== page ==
Monday, February 3, 2014


I'm thinking about habits

Worrying is an exhausting, often depressing habit.

Saving things -- keeping an idea or a possession, even when you know you won't ever use it again, is a time wasting, depressing habit -- every time you bump into whatever it was that you saved, you mull it over, and do it again.

Eating too much after you know you're full, is a habit -- it causes discomfort, and affects the way you look.

Okay, habit is a manner of conducting oneself; a settled tendency, or usual manner of behavior, an acquired mode of behavior that has become nearly, or completely, involuntary.

What about bad habits -- cheating, lying, stealing, taking drugs, daily boozing, smoking, hating blacks-Latinos-Jews-gays --  those are "mull" habits -- habits you've taken on because mentally you've figured out that's what you really want to think and do.

That's YOU, like your name. But wait a minute, it's possible to change your name -- it might involve legal stuff -- time, money -- you might have to promote your new name, but a name can be changed. So sure, you can change any of the "mull" habits if you want to.

The fact is,  anything you mull over and hang on to, you've sort of decided is good -- you're proud of it, or maybe deemed whatever it is, as a virtue.

So can you mull over lying, heating, stealing, and how you feel about blacks, jews, gays -- and label all that as "good?"

Sure.  Hey, worrying, which can exhaust you harm you, defeat you, is not good, but if it helps you plan, it's a good habit too. Can over-eating be a good habit? Hey, you can say to yourself it makes me happy, to eat and eat till I'm overly full.  So it's good (till you start fretting, worrying about the way you look.)

I think the habit to cultivate, is to periodically mull over your habits. Create a mull routine, that culminates in a take action mode.

It's easy. On a calendar page in a notebook -- list your bad habits.

 Read the list loudly aloud --include any habits that are sort of embarrassing, annoying. (You may find yourself frowning. feeling a bit disgusted.)

On the list print C-H-A-N-G-E next to each item on the list that bothers you. Having writ it, you'll do it, maybe immediately, maybe sooner or later.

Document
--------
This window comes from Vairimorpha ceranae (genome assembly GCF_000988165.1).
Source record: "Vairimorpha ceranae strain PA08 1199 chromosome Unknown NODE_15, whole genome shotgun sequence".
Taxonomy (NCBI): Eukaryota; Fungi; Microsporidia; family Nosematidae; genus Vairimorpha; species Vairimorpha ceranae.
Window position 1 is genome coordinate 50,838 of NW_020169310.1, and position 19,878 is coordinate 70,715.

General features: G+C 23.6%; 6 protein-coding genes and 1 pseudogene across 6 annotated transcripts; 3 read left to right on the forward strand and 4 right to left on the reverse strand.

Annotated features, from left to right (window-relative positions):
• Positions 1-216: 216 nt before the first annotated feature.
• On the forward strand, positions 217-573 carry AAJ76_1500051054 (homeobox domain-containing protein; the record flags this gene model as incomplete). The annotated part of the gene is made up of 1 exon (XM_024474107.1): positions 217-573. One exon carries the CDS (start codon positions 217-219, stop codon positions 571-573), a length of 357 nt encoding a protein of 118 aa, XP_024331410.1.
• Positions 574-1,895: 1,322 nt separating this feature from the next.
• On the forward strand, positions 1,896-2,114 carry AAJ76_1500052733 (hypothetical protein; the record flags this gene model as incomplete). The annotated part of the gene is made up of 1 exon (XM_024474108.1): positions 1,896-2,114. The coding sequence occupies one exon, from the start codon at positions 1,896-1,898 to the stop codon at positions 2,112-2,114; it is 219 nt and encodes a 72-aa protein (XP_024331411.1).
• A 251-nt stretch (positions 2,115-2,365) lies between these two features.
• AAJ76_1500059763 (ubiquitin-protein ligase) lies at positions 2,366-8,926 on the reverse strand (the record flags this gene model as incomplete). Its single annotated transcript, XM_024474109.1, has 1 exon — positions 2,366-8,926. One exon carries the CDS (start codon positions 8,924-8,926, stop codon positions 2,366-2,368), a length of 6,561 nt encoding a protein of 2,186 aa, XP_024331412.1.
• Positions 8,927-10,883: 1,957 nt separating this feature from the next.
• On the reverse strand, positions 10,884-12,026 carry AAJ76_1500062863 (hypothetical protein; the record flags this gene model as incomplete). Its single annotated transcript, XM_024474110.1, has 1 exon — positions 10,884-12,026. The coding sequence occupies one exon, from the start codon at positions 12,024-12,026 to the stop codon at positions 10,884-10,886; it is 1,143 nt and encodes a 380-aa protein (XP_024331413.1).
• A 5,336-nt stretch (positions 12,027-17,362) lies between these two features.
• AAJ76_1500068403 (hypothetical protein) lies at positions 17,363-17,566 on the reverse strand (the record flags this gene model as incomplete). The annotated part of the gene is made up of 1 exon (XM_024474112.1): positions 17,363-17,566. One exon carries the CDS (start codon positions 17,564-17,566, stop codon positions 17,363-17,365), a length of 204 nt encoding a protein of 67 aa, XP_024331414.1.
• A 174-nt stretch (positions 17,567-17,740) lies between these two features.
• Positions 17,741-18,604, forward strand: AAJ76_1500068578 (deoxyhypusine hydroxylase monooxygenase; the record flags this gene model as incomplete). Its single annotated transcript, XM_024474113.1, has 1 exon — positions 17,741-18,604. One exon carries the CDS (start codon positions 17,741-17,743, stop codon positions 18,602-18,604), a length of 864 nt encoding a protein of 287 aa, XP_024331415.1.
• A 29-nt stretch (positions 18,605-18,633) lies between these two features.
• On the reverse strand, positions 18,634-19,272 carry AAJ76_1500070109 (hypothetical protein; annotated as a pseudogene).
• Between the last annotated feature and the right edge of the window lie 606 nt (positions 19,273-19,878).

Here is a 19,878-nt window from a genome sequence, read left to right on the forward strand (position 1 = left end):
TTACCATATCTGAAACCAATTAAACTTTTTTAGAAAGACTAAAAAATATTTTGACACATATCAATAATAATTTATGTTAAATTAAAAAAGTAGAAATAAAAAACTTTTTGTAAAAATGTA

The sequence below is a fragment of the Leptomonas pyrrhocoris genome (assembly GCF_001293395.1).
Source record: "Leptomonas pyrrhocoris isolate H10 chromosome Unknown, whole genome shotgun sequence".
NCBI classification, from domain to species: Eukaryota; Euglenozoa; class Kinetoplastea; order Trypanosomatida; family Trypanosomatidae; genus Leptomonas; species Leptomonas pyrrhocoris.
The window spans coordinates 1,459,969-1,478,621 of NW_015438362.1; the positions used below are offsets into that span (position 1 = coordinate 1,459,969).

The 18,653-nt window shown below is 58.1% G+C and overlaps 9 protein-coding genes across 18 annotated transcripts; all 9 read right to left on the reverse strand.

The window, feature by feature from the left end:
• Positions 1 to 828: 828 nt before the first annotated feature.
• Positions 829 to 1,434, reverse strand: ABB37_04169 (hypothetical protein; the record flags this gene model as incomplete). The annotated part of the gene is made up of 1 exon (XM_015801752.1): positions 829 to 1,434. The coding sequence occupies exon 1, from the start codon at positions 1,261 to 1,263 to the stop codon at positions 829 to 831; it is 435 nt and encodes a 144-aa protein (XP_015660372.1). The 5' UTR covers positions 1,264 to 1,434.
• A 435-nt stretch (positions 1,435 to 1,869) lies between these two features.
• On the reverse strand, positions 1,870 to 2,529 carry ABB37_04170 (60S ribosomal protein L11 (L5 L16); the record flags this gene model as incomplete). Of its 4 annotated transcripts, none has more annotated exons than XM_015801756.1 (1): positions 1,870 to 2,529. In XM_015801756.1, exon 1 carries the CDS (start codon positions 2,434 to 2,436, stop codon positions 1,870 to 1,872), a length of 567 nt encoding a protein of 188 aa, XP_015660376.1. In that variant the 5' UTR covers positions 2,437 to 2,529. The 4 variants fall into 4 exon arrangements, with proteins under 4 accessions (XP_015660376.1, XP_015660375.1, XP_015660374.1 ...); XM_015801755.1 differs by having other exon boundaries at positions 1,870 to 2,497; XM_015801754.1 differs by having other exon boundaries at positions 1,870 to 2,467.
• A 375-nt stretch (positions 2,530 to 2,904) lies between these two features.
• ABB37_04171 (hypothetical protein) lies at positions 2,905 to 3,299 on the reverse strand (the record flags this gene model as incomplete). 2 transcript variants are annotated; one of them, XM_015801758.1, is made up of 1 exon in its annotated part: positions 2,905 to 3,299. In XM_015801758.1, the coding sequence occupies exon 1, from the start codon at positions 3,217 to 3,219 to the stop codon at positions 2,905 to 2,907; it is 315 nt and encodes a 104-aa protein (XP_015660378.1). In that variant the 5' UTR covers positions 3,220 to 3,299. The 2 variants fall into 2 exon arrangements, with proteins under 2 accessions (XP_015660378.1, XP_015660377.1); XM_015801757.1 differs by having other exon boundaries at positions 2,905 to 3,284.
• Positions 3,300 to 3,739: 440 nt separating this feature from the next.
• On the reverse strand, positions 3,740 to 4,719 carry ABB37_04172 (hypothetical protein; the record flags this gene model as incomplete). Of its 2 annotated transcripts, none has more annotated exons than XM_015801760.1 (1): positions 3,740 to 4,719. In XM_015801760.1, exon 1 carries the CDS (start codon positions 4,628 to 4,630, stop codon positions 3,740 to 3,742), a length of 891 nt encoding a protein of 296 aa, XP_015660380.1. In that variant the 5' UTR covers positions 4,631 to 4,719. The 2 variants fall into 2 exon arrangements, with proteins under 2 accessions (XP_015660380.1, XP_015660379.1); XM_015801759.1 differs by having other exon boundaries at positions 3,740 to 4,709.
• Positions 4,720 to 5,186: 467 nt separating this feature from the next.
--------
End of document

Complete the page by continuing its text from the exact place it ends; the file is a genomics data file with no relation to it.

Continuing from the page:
Why does this work? Because you hear it, see-it-feel-it, have stated it and recorded it. It's no longer mullable -- it's indelible reality.

Maybe next week you'll start a new page and fix and nix other things about yourself that you don't like. It's fun --though you're never done -- there's always something new and interesting to do to improve you.



Carola said...

Interesting post and good advice

Poet_Carl_Watts said...

I use this definition for a habit: an uncontrolled action.

Control is start, change, stop. Habits are actions that get started automatically (not by you today). They continue to change or be in action without your control being exerted.

You try to stop & it doesn't work.

Your idea of change is very good. It you can change the habit a little, you start to regain control. The more you can change a habit, the more control you are exerting.

As a suggestion, try actually knowingly and causatively starting the habit, then changing. Do that several times. Don't omit or fail to start the action newly each time.

Once you can START and change a habit, why then it's under YOUR control and stopping it is a normal ability.

If you just try stopping a habit you will normally fail.

Have fun. #KnowledgeIsPower!#AwesomeTeam♥#Odycy☮ :-)

Cyn Rogalski said...

I've thought when you change a habit, you need to fill that 'habit' with a new behavior, otherwise one has too much time to dwell on 'what used to be'.
Thought provoking post!